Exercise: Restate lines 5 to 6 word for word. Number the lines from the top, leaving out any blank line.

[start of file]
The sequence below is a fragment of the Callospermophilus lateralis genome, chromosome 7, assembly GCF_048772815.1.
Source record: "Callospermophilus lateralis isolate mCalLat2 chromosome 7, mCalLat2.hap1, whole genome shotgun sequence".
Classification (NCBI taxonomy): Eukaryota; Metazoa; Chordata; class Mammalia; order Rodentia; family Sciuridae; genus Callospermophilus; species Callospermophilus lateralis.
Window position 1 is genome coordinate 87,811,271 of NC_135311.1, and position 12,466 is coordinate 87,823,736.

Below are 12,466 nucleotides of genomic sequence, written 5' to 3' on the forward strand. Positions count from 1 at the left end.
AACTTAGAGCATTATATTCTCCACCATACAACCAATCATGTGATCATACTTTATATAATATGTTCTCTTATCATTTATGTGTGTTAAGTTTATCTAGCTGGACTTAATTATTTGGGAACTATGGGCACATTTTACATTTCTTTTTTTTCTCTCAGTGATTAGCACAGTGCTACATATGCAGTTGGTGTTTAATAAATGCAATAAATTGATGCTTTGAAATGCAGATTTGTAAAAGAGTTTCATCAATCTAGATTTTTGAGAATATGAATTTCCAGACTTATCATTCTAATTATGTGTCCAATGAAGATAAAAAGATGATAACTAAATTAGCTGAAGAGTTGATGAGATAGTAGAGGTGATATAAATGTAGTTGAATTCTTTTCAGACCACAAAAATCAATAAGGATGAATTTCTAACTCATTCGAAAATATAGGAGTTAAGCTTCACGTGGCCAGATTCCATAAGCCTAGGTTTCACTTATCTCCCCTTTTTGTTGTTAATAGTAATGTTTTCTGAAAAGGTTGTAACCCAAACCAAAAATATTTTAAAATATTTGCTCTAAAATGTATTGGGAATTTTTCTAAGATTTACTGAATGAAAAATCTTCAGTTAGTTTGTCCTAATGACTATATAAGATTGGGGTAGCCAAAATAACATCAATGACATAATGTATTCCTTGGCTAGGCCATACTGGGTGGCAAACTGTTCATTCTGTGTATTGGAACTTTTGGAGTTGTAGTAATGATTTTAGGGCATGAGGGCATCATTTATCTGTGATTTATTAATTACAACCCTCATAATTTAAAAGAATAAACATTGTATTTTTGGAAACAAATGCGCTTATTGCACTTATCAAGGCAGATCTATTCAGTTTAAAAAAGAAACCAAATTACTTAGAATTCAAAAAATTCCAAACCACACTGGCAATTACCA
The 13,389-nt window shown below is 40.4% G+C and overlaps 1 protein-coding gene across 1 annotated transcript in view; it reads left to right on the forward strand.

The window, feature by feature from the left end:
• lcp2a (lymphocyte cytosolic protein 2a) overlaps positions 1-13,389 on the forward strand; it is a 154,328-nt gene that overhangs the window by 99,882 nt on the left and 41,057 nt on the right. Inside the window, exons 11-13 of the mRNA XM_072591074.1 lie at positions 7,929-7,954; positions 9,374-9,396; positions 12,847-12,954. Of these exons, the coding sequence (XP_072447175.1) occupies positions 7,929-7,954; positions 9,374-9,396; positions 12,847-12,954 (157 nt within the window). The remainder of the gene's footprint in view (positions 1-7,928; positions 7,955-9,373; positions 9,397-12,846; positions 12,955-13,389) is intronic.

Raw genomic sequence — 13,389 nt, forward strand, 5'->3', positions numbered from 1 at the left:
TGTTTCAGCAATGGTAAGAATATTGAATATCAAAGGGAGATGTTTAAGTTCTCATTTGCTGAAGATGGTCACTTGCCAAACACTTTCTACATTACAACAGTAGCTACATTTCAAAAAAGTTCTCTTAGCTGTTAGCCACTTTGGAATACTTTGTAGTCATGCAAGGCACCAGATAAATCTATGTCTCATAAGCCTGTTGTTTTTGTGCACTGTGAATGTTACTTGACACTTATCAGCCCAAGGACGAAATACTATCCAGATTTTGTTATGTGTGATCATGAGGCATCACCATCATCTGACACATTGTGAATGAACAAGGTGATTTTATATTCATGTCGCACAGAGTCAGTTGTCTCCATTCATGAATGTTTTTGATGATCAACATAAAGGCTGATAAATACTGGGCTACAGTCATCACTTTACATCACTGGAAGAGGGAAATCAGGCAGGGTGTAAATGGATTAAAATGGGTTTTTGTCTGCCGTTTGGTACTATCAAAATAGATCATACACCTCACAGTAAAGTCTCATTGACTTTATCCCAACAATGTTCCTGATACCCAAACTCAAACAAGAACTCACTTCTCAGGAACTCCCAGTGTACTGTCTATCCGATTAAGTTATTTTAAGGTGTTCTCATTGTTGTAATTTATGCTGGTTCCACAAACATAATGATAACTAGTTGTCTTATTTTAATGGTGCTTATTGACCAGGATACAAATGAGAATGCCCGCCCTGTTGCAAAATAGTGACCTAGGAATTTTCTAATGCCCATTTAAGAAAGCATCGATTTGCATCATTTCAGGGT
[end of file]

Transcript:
Below are 12,466 nucleotides of genomic sequence, written 5' to 3' on the forward strand. Positions count from 1 at the left end.
AACTTAGAGCATTATATTCTCCACCATACAACCAATCATGTGATCATACTTTATATAATATGTTCTCTTATCATTTATGTGTGTTAAGTTTATCTAGCTGGACTTAATTATTTGGGAACTATGGGCACATTTTACATTTCTTTTTTTTCTCTCAGTGATTAGCACAGTGCTACATATGCAGTTGGTGTTTAATAAATGCAATAAATTGATGCTTTGAAATGCAGATTTGTAAAAGAGTTTCATCAATCTAGATTTTTGAGAATATGAATTTCCAGACTTATCATTCTAATTATGTGTCCAATGAAGATAAAAAGATGATAACTAAATTAGCTGAAGAGTTGATGAGATAGTAGAGGTGATATAAATGTAGTTGAATTCTTTTCAGACCACAAAAATCAATAAGGATGAATTTCTAACTCATTCGAAAATATAGGAGTTAAGCTTCACGTGGCCAGATTCCATAAGCCTAGGTTTCACTTATCTCCCCTTTTTGTTGTTAATAGTAATGTTTTCTGAAAAGGTTGTAACCCAAACCAAAAATATTTTAAAATATTTGCTCTAAAATGTATTGGGAATTTTTCTAAGATTTACTGAATGAAAAATCTTCAGTTAGTTTGTCCTAATGACTATATAAGATTGGGGTAGCCAAAATAACATCAATGACATAATGTATTCCTTGGCTAGGCCATACTGGGTGGCAAACTGTTCATTCTGTGTATTGGAACTTTTGGAGTTGTAGTAATGATTTTAGGGCATGAGGGCATCATTTATCTGTGATTTATTAATTACAACCCTCATAATTTAAAAGAATAAACATTGTATTTTTGGAAACAAATGCGCTTATTGCACTTATCAAGGCAGATCTATTCAGTTTAAAAAAGAAACCAAATTACTTAGAATTCAAAAAATTCCAAACCACACTGGCAATTACCA